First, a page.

Not only do wealthier students tend to attend better-funded schools, but they often also benefit from family background characteristics. The monetary advantages of unequal school funding are frequently coupled with the advantage of having a safe, supportive, and intellectually enriching home environment that comes with wealth. So it is not surprising that children who attend better-funded public schools tend to be more successful than those who attend more poorly funded public schools.
In fact, family background may be even more important than school funding. Evidence suggests that the lifetime educational possibilities of most kids are set by the time they are six years old. This is due to the fact that several family background characteristics are very strong predictors of future educational attainment, including parental support, parental expectations for schooling, household income, and parental educational attainment, with the last two being the most important factors. Researchers can actually predict a child's lifetime educational attainment by using background characteristics observed when the child is in the first grade, and these predictions turn out to be just as good, or even better, at predicting educational attainment as similar predictions based on observations made when the student is in high school.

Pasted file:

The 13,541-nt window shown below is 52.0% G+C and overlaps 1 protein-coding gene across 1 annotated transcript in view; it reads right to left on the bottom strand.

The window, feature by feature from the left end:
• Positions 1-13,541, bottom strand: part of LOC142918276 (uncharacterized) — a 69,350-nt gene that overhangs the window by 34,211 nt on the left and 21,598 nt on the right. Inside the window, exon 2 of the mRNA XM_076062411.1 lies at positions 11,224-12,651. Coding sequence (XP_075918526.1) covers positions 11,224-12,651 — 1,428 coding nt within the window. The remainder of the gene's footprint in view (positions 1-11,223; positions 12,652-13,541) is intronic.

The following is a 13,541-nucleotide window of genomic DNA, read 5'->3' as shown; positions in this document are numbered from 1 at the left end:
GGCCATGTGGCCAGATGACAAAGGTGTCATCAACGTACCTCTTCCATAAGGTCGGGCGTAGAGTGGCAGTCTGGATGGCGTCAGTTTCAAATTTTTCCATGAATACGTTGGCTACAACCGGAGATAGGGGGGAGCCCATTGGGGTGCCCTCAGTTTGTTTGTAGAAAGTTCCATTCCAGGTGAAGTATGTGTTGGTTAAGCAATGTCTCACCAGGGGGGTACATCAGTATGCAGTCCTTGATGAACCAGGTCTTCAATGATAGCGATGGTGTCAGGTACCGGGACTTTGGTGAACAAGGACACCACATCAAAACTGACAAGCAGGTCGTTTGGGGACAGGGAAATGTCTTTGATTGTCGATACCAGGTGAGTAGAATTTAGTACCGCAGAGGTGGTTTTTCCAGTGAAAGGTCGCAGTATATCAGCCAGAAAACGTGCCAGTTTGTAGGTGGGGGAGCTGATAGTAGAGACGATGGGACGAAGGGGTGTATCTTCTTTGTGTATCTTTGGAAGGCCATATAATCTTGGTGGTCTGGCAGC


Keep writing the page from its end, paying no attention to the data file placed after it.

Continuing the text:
Educational deficits resulting from inequality also affect future life trajectories. Colleges tend to draw students from a relatively advantaged background because of their high costs and stiff academic requirements for enrollment. What's more, because colleges want to maintain their rankings in various college ranking systems (e.g., U.S. News & World Report), colleges favor students with higher standardized test scores and aggressively recruit them using "merit" scholarships. In 2000, affluent students, students who could otherwise afford to pay for college, received "merit" scholarships worth 82% of the need-based aid received by students with the lowest family incomes.